It’s a battle we’ve been fighting for years. I don’t want to go into the reasons. I don’t want to knock anybody. But he has given me his commitment. He is also a stakeholder in the state, given that the wife is from here, and he sees Delta as one of those states that he will do anything to keep in her colour. He has agreed to help us approve the dredging of Escravos Bar, not just for us to get an appropriate draft for vessels but to also help us bury the pipelines because the challenge we have is that we have the oil pipelines hovering in the areas that the vessels cannot move without destroying them.

I know NNPC has come up with some arrangements of late that will lead to the burying deep onshore of pipelines that will address this issue of vandalization that will not require all these pipeline protection that is raging right now. They are also trying to do the same in a submersible way, in deep waters. Once that is done and the Escravos Bar is dredged, we will now be receiving big vessels here in Warri.

The Warri we grew up in was the bubbling Warri ports. The economy will boom when we create jobs for our people. Also, those roads, in terms of infrastructure, we want to have good roads unlike this current government that brings in contractors with wheelbarrows and shovels. I intend to imitate my friend, Governor Nyesom Wike of Rivers State. I will bring Julius Berger here, I will position them here. We are going to insist on local content.

It is only when you demonstrate to us that you don’t have people who are experienced in providing this kind of service here that you will go outside and bring in people. I believe when we do that, we will be able to address, not just the educational challenges we have, but also the issue of unemployment.

Should any of the banks go ahead and give out these loans to the Okowa administration, will you repay it if you come in?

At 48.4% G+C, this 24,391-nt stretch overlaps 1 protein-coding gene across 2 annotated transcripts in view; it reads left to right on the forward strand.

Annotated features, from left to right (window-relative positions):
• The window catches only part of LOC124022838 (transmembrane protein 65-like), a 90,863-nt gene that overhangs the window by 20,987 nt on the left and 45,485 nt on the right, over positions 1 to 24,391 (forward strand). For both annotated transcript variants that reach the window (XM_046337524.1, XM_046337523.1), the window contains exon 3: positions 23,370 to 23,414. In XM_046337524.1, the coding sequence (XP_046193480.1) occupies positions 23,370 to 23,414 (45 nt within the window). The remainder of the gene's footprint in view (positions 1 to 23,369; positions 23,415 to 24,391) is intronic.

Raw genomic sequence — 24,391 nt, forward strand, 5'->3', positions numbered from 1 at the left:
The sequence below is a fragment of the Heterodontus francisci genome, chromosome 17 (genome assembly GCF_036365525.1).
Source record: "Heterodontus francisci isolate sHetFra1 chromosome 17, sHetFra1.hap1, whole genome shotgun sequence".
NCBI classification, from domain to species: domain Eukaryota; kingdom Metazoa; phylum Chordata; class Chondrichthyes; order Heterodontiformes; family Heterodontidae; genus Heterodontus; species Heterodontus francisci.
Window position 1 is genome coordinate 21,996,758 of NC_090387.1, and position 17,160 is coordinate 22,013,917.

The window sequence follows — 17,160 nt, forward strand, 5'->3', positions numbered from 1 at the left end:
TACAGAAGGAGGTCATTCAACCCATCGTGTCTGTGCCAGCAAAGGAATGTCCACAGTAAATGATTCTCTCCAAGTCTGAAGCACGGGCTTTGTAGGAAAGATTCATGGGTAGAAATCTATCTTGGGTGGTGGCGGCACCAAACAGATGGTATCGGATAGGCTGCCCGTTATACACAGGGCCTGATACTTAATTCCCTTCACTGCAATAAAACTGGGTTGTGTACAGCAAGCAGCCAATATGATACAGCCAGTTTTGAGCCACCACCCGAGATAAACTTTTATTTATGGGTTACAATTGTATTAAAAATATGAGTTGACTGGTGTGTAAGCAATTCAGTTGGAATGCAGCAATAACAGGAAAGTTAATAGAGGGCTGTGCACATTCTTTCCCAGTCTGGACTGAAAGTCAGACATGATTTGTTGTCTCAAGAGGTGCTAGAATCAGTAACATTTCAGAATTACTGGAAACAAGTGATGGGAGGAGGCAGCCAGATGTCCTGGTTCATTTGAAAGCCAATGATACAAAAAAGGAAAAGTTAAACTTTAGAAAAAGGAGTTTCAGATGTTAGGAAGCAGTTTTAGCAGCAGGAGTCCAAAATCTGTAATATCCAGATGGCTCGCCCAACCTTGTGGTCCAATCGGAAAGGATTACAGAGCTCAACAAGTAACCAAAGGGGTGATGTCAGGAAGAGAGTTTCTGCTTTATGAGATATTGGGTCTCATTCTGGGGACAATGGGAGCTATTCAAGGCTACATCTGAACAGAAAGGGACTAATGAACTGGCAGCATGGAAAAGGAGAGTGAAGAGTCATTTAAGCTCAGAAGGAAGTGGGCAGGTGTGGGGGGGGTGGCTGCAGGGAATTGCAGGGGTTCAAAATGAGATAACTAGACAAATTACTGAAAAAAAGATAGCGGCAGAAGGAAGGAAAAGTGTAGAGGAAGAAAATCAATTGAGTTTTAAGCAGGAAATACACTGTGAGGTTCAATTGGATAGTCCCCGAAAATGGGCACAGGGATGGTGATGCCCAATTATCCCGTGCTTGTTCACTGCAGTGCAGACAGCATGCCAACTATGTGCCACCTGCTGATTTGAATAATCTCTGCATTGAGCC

No. We won’t pay. Now, this is, without prejudice to the ones that followed due diligence and the processes. What you are seeing now, since the day of the caveat that we issued as major stakeholders, about one month ago.

We put the banks on notice not to loan any money now, because any money you’re loaning now, you’re funding the Okowa-Atiku presidential ticket, and Delta State should not be in the business of funding that presidential ticket. So, should they do, having received notice, there are implications.

We will prepare to litigate it, because I’m sure that they’re smart because those banks have shareholders and they have an obligation to the shareholders, not to unnecessarily put them at risk.

The APC’s performance at the centre vis-avis your gubernatorial ambition? How will it affect you in Delta?

This election is per head, for want of a better expression. Here in Delta, the APC has done well. I am the face of APC in Delta State. For you to condemn APC in Delta State, you have to condemn me and I have done well.

Our people have seen, as I told you, I have more projects, which are Federal Government projects of course, here in Delta Central, my own senatorial zone, more than the governor has in his zone.

So, why will people of my zone, for instance, want to say that because APC may have been perceived not to have done well in one way or the other therefore they’ll visit those sins on us here in Delta State? I’m not so sure.

And even at that, coming to the national level I think the challenge we have – I heard the president one day lamenting during his visit to Imo State that we’ve done a lot of good things, but these things are not being communicated to the people.

You saw the Governor Wike revelation. How many people knew that Buhari granted all of the requests for payment of backlogs arising from the 13 percent derivation that have been pending before past presidents?

This president doesn’t play politics, he is very apolitical. How many South-South states are APC? Yet he granted all of the requests. Nobody talked about it. If Wike had not said it, even I as Deputy Senate President wasn’t aware that N250 billion was approved by the president for my state.

So, there are a lot of things the president is doing but are not being communicated. Of course, I’m also suffering the same fate here. Most of the things I’m doing, a lot of people are not even aware. It’s only in the course of my campaign that they tell me “oh, you also did this, you also did that.’ And I tell them “thank you for reminding me.” So, I don’t believe that the centre has not done well. It has.